I. Wrongful Convictions in Michigan Based on Eyewitness Misidentification
Walter Swift – Wayne County
Walter Swift served over 25 years for a rape and robbery he didn’t commit. The prosecution’s case against him stemmed from a seriously flawed eyewitness identification procedure that led to a misidentification. A pregnant woman was raped and robbed in her home, and about a week later she was shown several hundred photos of black men matching her description of the perpetrator: 15 to 18 years old, approximately 5'10," no facial hair, with a thin to medium build and braids with unusual “poofs” of hair. After she had selected photos of seven men, the officer administering the lineup made the arbitrary decision that the next person selected would be brought in for an in-person lineup. That person happened to be Walter Swift.
The composition of the live lineup was so unbalanced that the victim could hardly have chosen anyone other than Swift. None of the other lineup fillers matched the description of the perpetrator; all were either too tall, too short, or had significant facial hair. The victim selected Swift saying “I believe that it is #2,” which was Swift’s position. Questioned at trial about the certainty of her identification, she elaborated “I believe like I believe there is a God.” At trial, the jury was led to believe that the victim selected only Swift’s photo from hundreds of photos, and that this identification was then confidently confirmed in the live lineup. Swift was wrongfully convicted in November 1982.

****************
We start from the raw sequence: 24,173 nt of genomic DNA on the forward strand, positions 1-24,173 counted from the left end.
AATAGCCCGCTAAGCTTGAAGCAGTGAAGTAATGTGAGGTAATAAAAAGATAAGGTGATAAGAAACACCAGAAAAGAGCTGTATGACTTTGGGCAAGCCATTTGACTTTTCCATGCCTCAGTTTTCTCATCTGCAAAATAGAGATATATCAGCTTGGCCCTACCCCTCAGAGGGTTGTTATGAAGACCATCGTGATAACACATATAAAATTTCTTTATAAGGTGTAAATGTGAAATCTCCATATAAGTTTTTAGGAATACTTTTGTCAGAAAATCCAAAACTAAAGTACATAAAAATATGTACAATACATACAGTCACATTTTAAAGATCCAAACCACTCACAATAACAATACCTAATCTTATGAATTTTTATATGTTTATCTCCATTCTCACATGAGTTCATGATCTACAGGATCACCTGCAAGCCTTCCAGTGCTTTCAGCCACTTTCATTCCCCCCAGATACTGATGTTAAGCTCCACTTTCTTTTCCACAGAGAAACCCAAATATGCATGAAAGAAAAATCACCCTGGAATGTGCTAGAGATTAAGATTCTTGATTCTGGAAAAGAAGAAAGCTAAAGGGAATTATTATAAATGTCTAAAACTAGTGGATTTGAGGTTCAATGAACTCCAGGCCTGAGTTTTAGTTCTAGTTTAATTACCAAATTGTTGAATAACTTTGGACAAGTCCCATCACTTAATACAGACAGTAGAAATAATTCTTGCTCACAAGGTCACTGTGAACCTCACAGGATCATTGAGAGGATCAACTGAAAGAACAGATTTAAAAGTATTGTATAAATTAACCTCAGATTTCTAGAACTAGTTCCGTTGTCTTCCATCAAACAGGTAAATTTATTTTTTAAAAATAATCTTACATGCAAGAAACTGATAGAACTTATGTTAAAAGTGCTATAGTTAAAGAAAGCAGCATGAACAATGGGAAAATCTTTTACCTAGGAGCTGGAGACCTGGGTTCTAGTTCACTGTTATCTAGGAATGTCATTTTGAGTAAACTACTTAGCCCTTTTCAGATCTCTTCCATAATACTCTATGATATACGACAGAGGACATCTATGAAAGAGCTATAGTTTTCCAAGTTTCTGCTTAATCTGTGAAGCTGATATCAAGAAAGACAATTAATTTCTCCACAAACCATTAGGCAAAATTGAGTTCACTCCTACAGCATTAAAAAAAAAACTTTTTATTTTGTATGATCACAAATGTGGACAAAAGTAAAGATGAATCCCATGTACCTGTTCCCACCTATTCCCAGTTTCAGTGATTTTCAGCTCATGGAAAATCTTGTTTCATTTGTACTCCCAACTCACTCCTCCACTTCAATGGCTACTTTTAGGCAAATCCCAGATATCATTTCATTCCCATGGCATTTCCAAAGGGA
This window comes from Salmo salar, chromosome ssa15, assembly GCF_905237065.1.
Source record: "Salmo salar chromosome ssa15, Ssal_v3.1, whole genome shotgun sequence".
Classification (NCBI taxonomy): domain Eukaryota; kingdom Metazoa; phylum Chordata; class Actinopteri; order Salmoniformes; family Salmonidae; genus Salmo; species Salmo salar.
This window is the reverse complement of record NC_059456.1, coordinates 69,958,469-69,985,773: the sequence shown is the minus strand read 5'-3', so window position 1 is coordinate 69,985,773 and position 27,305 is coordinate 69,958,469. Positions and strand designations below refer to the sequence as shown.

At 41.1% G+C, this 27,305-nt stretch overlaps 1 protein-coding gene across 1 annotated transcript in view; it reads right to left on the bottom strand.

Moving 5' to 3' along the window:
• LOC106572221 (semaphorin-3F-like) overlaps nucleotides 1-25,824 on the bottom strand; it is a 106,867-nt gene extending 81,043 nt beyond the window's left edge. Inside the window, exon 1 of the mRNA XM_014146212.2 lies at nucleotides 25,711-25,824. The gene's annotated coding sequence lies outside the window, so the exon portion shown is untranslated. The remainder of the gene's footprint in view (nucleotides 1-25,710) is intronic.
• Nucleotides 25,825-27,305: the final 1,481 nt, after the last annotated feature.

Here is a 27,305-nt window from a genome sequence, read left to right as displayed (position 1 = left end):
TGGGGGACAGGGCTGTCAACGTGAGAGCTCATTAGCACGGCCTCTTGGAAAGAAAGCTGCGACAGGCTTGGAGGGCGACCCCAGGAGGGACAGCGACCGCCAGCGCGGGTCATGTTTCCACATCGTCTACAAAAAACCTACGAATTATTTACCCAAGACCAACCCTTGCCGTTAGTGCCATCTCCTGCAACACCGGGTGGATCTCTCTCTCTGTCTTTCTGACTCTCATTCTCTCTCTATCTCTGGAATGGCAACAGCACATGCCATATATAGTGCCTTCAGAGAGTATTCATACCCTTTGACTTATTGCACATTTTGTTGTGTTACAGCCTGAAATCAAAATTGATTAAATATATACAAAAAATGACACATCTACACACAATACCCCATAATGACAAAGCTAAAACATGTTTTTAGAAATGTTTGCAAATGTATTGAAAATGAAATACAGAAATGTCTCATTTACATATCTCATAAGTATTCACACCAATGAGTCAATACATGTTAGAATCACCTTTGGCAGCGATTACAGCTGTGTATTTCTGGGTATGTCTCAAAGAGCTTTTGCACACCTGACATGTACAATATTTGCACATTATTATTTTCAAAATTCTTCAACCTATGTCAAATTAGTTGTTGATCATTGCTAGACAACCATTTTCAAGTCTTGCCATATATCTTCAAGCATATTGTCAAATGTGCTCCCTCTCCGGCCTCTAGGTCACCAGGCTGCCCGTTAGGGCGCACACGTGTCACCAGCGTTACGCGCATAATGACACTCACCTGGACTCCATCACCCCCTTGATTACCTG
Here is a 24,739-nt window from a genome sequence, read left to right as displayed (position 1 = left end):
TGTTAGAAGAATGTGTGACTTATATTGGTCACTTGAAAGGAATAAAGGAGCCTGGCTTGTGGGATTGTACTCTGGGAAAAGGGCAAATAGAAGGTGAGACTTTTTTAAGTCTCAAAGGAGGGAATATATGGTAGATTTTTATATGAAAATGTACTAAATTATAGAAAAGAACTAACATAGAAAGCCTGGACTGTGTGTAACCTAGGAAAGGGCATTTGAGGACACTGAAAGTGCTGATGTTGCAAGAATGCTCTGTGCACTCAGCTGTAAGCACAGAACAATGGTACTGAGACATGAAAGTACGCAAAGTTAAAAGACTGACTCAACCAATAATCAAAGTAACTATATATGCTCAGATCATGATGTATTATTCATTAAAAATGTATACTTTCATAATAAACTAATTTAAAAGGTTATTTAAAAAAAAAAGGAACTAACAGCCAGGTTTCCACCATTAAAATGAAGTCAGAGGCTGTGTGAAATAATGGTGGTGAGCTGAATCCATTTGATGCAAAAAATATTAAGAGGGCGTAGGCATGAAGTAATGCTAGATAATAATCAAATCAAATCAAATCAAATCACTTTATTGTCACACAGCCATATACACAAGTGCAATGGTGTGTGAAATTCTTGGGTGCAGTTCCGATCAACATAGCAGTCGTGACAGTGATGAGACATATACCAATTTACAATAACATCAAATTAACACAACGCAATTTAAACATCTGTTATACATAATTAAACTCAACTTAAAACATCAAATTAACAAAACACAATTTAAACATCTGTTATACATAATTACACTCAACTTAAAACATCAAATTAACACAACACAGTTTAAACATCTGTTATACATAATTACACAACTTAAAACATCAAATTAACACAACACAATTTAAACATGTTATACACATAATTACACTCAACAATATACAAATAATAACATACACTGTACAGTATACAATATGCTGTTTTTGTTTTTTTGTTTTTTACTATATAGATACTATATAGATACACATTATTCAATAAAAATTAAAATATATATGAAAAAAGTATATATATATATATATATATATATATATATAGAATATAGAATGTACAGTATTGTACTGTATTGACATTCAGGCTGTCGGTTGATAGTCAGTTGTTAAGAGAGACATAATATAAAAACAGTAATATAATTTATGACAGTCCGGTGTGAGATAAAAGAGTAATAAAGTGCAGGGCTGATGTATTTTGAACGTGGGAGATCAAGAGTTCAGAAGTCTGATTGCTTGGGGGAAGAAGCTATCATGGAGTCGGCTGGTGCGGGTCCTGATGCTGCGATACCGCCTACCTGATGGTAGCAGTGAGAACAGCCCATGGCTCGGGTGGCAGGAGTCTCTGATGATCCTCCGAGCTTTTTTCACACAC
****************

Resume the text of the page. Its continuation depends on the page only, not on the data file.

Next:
In 2003, the officer who administered the lineup submitted an affidavit detailing her lack of confidence in the lineup procedure and its outcome. Because of this and other crucial exculpatory evidence not revealed at trial, Swift was exonerated on May 20, 2008.
Nathaniel Hatchett – Macomb County
In 1998, 17-year-old Nathaniel Hatchett was wrongfully convicted of kidnapping and rape. In 1996, a woman had been accosted outside a Super K-Mart store, forced into her car and raped. The perpetrator then let her out on the side of a highway on-ramp and drove off with her car. He wore a hood and threatened to kill the victim if she looked at him. Hatchett was arrested when police found him driving the victim’s stolen car and determined that two of the five men in the car fit the victim’s description of the perpetrator. According to police reports, Hatchett waived his Miranda rights and gave a full detailed confession. Hatchett has always maintained his innocence and says he confessed to get out of the interrogation as quickly as possible. DNA testing of semen found on the victim’s underwear revealed a male genetic profile that did not match Hatchett, but when the victim identified him in court, the trial continued. The victim testified that she had no doubt the defendant was her assailant. Despite the exculpatory DNA evidence, Hatchett was convicted of all charges and sentenced to 25 to 40 years in prison. He served 10 years before further DNA testing led to his exoneration on April 14, 2008.